One of the dead 'bystanders' apparently carried police identification. And the police have yet to explain how the gunmen, supposedly more than a dozen of them, managed to get away along the 12-mile open road leading from the airport, without being stopped.

Few doubt the claim, however, that the drug barons played a role. Much of the public outrage flows from a growing frustration with the government's failure to curb the handful of small but immensely rich and powerful bands of narcotics traffickers who annually ship billions of dollars worth of drugs across the border into the United States, much of it from Colombia. The past six months have been punctuated by drug-related killings, including the murder of more than 60 people in 20 days in Sinoloa, the country's drug capital.

The Salinas administration has jailed some of the country's leading godfathers - Los Desperados, as they are known - seized record quantities of drugs and launched an investigation into several hundred allegedly corrupt police officers. Its efforts have won the praise of the United States, with which it now works closely. The authorities have managed to mend some of the diplomatic damage caused by the kidnap and gruesome murder of the US Drugs Enforcement Administration agent, Kiki Camarena, in Guadalajara in 1985.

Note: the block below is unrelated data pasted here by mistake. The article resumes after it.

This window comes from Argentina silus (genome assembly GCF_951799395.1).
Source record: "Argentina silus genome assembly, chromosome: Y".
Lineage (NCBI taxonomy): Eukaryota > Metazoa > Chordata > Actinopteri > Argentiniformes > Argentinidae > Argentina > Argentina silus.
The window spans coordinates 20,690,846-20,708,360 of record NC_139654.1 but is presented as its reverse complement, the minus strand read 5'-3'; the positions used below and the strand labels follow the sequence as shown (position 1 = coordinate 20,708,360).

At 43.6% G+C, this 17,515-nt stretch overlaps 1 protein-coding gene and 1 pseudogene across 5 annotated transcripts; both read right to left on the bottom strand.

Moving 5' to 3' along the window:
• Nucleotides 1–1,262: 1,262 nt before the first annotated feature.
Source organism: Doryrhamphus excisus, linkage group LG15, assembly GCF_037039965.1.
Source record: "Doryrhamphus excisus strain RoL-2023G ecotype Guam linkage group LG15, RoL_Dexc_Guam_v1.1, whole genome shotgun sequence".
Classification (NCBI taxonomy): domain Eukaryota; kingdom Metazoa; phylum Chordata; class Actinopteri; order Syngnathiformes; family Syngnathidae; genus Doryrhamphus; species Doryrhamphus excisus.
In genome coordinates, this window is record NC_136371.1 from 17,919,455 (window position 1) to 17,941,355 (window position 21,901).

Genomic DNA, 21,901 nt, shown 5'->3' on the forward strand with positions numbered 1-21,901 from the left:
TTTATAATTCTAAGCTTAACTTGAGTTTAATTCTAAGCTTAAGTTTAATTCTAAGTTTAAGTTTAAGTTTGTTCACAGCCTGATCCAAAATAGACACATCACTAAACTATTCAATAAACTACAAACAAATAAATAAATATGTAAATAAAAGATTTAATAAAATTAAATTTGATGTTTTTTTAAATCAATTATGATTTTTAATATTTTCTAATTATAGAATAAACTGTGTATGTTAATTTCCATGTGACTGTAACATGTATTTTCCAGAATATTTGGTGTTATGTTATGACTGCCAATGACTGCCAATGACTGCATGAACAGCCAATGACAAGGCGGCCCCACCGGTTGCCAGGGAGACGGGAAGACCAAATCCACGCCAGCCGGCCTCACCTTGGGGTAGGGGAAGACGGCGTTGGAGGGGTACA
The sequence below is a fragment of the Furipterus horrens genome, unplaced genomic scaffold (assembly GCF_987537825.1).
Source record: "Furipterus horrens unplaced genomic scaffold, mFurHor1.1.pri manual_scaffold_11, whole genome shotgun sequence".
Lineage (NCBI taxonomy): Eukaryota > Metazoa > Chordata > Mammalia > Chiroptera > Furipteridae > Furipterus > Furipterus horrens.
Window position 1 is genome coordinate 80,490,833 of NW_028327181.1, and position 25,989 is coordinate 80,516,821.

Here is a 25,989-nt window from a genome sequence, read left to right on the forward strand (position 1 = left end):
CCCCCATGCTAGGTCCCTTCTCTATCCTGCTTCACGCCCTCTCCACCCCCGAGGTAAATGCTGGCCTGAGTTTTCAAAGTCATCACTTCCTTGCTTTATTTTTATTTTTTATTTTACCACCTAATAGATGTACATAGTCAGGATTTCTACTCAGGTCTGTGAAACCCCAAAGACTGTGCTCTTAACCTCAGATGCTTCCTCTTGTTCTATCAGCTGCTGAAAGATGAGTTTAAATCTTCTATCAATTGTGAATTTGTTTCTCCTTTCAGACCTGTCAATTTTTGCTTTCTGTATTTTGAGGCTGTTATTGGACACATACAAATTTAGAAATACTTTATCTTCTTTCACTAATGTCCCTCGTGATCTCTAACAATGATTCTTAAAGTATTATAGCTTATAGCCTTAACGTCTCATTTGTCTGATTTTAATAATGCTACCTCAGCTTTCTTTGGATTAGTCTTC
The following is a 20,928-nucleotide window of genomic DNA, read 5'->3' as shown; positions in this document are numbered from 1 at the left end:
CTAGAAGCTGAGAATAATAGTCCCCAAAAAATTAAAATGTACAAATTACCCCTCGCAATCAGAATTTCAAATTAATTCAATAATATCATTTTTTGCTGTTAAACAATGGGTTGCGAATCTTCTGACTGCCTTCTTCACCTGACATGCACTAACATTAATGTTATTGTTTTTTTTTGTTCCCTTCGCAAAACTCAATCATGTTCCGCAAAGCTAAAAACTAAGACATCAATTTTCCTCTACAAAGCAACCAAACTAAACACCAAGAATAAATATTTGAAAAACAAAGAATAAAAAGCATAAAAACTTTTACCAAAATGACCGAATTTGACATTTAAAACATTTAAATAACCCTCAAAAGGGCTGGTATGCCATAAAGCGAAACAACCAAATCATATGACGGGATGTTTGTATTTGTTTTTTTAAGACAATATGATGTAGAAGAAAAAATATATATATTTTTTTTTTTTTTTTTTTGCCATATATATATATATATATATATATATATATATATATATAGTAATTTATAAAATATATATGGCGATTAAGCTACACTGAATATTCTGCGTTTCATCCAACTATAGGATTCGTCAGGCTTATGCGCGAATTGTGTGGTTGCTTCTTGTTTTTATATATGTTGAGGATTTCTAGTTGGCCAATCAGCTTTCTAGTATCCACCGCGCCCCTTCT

Yet the cartels are as active as ever. They are believed to handle up to 70 per cent of the cocaine smuggled into the US, as well as large quantities of marijuana and imported Thai heroin. In recent months, they have been engaged in a ferocious territorial war, partly created by the imprisonment of Mafia don Felix Gallardo. Gallardo, who carried on business with a fax and telephone from his cell, controlled the western end of the Mexico-US border, territory coveted by Guzman.

In Guadalajara, the cartels' presence is discreet, and yet they cast a shadow over the community. The western Mexican city's communications and industries - it has four breweries and is the capital of Jalisco state, the world centre of tequila production - make it an ideal shipment and money-laundering centre.